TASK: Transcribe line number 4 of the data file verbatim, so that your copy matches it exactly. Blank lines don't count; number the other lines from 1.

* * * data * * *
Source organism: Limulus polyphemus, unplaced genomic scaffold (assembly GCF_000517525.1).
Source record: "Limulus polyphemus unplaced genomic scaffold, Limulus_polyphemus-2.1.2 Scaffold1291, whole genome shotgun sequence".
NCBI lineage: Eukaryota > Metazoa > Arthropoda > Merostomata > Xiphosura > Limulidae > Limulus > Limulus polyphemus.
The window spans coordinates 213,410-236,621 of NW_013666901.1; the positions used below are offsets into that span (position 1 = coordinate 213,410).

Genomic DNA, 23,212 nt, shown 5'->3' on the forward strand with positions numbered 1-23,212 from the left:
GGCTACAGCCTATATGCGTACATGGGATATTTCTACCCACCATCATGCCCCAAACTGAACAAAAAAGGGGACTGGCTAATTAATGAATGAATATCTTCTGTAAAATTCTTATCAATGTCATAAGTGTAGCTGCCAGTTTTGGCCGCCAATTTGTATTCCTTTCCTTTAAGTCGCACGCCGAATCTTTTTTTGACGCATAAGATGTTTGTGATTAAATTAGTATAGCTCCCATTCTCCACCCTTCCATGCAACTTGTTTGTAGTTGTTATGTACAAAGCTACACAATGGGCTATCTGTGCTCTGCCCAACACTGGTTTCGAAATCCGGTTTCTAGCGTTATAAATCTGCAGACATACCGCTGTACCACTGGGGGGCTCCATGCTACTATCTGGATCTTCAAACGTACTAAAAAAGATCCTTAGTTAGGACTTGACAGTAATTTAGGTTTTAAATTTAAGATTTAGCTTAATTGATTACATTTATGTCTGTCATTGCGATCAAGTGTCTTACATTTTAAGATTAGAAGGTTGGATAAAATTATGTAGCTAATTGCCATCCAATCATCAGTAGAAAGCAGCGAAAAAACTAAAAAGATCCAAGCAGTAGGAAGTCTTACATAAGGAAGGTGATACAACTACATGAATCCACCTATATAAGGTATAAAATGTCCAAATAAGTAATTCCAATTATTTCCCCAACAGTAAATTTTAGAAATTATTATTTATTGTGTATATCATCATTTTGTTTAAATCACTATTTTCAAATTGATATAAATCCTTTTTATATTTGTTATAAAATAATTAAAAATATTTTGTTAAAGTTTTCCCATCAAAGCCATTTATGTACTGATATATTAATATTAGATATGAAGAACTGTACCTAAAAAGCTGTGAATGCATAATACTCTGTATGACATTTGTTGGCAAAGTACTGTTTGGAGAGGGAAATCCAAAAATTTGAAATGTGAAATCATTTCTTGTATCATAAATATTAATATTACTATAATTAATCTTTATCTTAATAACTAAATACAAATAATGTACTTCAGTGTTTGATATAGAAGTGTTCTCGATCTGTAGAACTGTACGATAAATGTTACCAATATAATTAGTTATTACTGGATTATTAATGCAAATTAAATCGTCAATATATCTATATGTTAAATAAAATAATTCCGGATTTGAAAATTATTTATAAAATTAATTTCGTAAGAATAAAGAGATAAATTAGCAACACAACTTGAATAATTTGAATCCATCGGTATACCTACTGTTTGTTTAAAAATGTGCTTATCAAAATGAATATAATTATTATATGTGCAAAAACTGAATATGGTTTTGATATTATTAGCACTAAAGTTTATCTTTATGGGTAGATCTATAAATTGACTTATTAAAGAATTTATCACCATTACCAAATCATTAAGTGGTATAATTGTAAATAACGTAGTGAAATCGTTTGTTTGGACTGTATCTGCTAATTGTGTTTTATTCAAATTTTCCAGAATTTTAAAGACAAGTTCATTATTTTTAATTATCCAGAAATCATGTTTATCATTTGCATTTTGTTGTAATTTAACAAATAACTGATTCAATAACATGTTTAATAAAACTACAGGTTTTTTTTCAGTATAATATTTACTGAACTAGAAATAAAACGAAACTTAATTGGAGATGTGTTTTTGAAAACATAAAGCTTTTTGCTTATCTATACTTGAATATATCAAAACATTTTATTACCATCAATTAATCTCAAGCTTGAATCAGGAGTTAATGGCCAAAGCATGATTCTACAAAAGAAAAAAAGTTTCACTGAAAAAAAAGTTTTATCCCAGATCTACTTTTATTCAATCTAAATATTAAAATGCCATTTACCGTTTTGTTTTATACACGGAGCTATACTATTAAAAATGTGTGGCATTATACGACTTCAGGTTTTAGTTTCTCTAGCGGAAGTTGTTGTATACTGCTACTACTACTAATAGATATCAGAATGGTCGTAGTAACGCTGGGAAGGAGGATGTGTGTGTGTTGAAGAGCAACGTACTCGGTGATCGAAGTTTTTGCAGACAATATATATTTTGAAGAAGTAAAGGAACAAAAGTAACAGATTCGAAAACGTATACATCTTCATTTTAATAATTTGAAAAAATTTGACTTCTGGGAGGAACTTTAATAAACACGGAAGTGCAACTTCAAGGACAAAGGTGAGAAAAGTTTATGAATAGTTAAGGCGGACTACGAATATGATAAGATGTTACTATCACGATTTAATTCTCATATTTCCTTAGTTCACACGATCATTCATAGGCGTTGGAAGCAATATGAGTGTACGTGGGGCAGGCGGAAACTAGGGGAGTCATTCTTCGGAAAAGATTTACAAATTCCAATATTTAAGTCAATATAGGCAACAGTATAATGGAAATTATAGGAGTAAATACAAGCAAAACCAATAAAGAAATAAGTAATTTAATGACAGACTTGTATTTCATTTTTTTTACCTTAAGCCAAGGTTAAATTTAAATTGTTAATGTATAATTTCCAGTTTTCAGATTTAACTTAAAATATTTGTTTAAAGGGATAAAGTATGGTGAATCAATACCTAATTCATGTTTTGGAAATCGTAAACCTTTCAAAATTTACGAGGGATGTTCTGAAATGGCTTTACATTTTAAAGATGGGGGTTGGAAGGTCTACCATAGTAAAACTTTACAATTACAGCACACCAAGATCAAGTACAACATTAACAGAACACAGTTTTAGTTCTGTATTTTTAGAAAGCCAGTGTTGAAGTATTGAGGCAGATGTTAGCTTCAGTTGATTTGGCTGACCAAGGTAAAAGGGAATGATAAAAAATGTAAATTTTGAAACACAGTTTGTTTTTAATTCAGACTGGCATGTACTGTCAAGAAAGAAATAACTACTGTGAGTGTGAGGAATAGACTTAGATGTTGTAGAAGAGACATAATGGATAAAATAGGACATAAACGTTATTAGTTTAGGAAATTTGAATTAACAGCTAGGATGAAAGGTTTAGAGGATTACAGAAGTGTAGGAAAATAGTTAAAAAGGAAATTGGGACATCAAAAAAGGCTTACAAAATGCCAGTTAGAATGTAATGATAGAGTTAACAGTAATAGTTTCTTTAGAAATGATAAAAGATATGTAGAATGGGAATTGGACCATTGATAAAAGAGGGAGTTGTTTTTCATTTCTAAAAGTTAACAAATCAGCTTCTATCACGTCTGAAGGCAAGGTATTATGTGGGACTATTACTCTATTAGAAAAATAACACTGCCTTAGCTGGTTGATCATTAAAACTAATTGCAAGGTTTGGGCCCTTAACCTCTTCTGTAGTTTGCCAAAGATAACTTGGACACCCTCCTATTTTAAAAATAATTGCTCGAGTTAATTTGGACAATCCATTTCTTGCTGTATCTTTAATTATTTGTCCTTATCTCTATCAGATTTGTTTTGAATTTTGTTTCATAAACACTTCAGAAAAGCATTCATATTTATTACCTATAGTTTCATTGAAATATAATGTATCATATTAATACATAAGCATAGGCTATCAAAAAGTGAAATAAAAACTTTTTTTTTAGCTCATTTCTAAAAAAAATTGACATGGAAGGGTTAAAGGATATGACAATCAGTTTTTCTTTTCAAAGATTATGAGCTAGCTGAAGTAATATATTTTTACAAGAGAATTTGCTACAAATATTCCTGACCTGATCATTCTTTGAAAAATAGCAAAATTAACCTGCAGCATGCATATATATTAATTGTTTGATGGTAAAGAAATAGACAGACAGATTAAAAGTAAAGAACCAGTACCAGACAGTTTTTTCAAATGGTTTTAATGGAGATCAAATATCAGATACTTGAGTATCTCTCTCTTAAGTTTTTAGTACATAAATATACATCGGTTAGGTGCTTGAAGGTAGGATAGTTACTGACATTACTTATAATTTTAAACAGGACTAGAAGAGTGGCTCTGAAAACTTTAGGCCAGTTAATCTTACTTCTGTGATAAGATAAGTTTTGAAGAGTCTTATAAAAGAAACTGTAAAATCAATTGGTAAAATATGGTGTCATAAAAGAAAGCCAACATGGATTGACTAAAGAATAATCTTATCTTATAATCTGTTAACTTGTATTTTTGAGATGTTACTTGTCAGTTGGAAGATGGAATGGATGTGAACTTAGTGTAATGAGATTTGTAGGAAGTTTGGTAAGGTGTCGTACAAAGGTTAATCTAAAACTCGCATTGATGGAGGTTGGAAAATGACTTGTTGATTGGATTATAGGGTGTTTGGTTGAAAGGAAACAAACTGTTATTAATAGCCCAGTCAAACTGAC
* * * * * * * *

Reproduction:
The window spans coordinates 213,410-236,621 of NW_013666901.1; the positions used below are offsets into that span (position 1 = coordinate 213,410).